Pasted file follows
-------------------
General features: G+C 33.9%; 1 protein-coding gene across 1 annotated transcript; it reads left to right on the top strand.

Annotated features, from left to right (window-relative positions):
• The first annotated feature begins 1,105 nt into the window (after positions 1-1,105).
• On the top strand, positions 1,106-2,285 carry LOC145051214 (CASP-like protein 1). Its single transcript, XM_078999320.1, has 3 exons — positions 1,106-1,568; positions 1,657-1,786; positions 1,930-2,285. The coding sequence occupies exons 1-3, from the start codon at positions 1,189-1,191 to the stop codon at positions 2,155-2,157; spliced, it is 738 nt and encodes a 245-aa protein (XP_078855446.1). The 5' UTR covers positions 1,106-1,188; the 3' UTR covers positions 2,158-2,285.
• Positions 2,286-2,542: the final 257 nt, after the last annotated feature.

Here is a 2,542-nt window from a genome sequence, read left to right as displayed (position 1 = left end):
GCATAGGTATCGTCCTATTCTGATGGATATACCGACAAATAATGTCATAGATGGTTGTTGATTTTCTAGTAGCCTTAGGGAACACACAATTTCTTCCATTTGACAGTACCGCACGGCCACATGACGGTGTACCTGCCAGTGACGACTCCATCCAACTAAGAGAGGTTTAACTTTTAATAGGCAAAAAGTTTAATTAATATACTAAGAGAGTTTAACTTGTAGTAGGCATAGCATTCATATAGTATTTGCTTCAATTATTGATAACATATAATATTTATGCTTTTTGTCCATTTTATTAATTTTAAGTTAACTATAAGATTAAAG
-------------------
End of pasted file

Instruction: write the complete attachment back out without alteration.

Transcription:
General features: G+C 33.9%; 1 protein-coding gene across 1 annotated transcript; it reads left to right on the top strand.

Annotated features, from left to right (window-relative positions):
• The first annotated feature begins 1,105 nt into the window (after positions 1-1,105).
• On the top strand, positions 1,106-2,285 carry LOC145051214 (CASP-like protein 1). Its single transcript, XM_078999320.1, has 3 exons — positions 1,106-1,568; positions 1,657-1,786; positions 1,930-2,285. The coding sequence occupies exons 1-3, from the start codon at positions 1,189-1,191 to the stop codon at positions 2,155-2,157; spliced, it is 738 nt and encodes a 245-aa protein (XP_078855446.1). The 5' UTR covers positions 1,106-1,188; the 3' UTR covers positions 2,158-2,285.
• Positions 2,286-2,542: the final 257 nt, after the last annotated feature.

Here is a 2,542-nt window from a genome sequence, read left to right as displayed (position 1 = left end):
GCATAGGTATCGTCCTATTCTGATGGATATACCGACAAATAATGTCATAGATGGTTGTTGATTTTCTAGTAGCCTTAGGGAACACACAATTTCTTCCATTTGACAGTACCGCACGGCCACATGACGGTGTACCTGCCAGTGACGACTCCATCCAACTAAGAGAGGTTTAACTTTTAATAGGCAAAAAGTTTAATTAATATACTAAGAGAGTTTAACTTGTAGTAGGCATAGCATTCATATAGTATTTGCTTCAATTATTGATAACATATAATATTTATGCTTTTTGTCCATTTTATTAATTTTAAGTTAACTATAAGATTAAAG